Identifying and managing risks to participants is one of the most important and challenging tasks facing researchers and the HRRC. The HRRC looks for the researcher to minimize risks and evaluates the methods by which they do so in the protocol.
Risk is determined by the severity (magnitude) of harm in relation to the probability (likelihood) of that harm occurring.
Minimal risk is defined in the regulations and means "that the probability and magnitude of harm or discomfort anticipated in the research are not greater in and of themselves than those ordinarily encountered in daily life or during the performance of routine physical or psychological examinations or tests." 45 CFR 46.102(i)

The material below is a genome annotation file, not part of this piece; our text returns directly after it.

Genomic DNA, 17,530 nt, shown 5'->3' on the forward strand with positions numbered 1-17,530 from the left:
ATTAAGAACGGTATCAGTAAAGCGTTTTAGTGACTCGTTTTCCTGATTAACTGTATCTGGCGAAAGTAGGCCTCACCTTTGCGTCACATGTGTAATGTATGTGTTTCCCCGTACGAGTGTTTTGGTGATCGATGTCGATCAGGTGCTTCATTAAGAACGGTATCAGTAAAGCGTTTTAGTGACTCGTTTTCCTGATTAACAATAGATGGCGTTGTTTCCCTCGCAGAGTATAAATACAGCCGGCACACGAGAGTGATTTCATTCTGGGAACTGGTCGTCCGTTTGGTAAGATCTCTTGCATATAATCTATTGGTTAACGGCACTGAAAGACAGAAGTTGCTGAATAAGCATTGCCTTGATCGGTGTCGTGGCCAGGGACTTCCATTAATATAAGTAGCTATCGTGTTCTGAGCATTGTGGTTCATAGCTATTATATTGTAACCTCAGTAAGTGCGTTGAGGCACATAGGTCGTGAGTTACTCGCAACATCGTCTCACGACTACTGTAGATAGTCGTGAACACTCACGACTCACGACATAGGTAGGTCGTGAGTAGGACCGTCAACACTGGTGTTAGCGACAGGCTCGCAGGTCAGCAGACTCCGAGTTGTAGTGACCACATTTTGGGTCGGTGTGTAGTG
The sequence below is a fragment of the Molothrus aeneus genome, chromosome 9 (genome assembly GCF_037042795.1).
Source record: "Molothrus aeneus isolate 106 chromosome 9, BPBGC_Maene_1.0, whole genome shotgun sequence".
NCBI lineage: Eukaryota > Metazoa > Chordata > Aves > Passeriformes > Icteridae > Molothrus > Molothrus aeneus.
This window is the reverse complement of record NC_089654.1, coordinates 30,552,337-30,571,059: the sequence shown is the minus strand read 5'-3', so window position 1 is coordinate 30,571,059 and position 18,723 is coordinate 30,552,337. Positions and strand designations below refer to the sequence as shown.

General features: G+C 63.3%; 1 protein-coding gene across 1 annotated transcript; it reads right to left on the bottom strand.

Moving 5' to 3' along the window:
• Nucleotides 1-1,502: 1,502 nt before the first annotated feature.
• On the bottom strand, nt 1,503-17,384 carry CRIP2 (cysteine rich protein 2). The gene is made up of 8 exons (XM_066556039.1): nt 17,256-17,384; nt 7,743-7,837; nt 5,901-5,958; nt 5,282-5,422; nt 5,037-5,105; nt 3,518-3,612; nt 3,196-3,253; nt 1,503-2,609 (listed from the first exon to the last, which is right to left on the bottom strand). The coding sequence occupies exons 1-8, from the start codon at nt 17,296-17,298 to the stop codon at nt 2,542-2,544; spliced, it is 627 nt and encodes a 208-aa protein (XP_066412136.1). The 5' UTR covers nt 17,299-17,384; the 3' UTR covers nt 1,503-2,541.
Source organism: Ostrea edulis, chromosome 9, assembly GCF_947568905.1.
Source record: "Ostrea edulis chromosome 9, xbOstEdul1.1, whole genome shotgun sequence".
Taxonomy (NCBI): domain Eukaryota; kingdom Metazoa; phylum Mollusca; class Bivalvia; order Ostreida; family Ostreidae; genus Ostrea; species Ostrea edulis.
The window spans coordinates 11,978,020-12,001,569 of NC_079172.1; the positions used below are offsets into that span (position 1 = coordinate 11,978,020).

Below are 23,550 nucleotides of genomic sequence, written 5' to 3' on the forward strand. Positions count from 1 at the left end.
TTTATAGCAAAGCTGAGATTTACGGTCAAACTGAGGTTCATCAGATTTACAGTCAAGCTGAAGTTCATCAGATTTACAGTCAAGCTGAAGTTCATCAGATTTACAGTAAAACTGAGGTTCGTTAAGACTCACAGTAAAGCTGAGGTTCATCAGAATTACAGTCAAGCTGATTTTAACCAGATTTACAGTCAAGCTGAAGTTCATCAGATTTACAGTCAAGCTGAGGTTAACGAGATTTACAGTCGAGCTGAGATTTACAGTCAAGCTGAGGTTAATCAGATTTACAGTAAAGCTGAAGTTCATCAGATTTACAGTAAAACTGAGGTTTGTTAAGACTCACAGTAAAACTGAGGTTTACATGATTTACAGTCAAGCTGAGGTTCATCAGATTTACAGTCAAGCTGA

All greater than minimal risk research requires review and approval by the full board during a convened HRRC meeting.
Individuals have rights and expectations to privacy that may be compromised as a result of participation in research. Examples include:
An unauthorized release of personally identifiable research or health data resulting in risks of:
Harms resulting from study procedures, though more rare, may include: